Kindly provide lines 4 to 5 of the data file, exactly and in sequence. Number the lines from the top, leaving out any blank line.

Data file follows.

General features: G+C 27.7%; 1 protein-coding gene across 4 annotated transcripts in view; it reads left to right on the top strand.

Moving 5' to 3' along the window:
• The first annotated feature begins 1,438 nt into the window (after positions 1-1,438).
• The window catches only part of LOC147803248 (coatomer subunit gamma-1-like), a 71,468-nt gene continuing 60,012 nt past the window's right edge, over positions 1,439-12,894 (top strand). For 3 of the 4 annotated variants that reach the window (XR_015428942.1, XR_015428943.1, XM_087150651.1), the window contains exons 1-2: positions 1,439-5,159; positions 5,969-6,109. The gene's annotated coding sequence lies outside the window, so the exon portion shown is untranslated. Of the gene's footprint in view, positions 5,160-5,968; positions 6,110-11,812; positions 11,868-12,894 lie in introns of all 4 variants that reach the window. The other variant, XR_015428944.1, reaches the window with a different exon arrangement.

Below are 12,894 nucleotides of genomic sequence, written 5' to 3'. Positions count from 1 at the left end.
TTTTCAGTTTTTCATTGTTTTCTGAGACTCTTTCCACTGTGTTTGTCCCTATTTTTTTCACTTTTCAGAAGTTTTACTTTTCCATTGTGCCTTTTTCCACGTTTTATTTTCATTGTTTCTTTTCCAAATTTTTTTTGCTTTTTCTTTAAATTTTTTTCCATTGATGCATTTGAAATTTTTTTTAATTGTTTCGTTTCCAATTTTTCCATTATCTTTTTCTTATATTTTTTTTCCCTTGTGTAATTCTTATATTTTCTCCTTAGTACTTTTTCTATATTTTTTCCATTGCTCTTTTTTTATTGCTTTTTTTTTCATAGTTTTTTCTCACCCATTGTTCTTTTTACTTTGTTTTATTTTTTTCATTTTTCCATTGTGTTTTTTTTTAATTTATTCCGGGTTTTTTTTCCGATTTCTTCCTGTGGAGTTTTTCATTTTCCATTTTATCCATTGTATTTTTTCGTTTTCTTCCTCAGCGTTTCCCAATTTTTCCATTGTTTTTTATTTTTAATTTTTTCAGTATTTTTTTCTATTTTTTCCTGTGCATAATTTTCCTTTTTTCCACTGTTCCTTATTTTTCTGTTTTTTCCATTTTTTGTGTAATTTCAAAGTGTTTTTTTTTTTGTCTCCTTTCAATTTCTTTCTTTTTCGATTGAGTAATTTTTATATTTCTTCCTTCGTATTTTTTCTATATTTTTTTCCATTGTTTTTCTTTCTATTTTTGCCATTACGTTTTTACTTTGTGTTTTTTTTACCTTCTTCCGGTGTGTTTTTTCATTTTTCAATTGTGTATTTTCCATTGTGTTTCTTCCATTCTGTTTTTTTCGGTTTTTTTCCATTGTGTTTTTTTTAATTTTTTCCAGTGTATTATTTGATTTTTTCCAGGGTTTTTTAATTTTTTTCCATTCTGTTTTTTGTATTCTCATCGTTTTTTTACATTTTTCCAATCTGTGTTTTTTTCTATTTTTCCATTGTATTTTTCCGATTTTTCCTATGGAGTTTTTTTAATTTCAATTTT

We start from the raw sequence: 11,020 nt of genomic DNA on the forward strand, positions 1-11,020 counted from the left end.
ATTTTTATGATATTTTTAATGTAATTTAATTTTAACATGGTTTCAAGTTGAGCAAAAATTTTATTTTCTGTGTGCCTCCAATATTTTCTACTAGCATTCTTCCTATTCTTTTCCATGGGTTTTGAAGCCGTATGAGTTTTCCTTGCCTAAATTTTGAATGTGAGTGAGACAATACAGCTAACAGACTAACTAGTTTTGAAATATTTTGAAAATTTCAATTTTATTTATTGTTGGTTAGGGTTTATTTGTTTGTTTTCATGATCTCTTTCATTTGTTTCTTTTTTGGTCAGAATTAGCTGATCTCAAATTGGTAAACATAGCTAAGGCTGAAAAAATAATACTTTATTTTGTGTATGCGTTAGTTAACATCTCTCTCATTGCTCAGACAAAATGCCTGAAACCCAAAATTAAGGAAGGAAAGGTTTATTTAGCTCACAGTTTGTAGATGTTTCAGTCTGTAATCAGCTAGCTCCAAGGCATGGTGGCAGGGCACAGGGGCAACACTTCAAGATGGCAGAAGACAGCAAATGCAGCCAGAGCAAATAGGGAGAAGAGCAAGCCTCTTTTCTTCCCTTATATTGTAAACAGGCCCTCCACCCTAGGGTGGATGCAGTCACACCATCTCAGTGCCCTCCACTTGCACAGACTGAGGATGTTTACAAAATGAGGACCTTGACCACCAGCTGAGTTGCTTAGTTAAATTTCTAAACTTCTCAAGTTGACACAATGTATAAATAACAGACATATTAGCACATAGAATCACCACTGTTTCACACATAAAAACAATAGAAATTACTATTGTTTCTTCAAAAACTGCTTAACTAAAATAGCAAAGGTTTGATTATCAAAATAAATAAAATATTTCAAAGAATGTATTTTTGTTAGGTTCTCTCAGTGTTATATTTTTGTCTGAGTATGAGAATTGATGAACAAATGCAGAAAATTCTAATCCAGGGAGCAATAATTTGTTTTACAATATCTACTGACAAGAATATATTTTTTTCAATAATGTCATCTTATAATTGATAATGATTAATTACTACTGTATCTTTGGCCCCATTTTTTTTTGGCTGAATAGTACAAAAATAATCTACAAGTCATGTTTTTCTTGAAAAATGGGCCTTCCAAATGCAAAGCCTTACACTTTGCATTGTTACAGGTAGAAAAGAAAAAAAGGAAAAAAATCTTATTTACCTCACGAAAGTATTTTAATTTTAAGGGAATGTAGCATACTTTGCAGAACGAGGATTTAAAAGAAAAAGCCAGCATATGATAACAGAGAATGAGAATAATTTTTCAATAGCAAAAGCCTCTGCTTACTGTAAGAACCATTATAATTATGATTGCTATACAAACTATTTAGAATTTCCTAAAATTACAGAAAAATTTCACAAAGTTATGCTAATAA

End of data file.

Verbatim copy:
• The window catches only part of LOC147803248 (coatomer subunit gamma-1-like), a 71,468-nt gene continuing 60,012 nt past the window's right edge, over positions 1,439-12,894 (top strand). For 3 of the 4 annotated variants that reach the window (XR_015428942.1, XR_015428943.1, XM_087150651.1), the window contains exons 1-2: positions 1,439-5,159; positions 5,969-6,109. The gene's annotated coding sequence lies outside the window, so the exon portion shown is untranslated. Of the gene's footprint in view, positions 5,160-5,968; positions 6,110-11,812; positions 11,868-12,894 lie in introns of all 4 variants that reach the window. The other variant, XR_015428944.1, reaches the window with a different exon arrangement.

Below are 12,894 nucleotides of genomic sequence, written 5' to 3'. Positions count from 1 at the left end.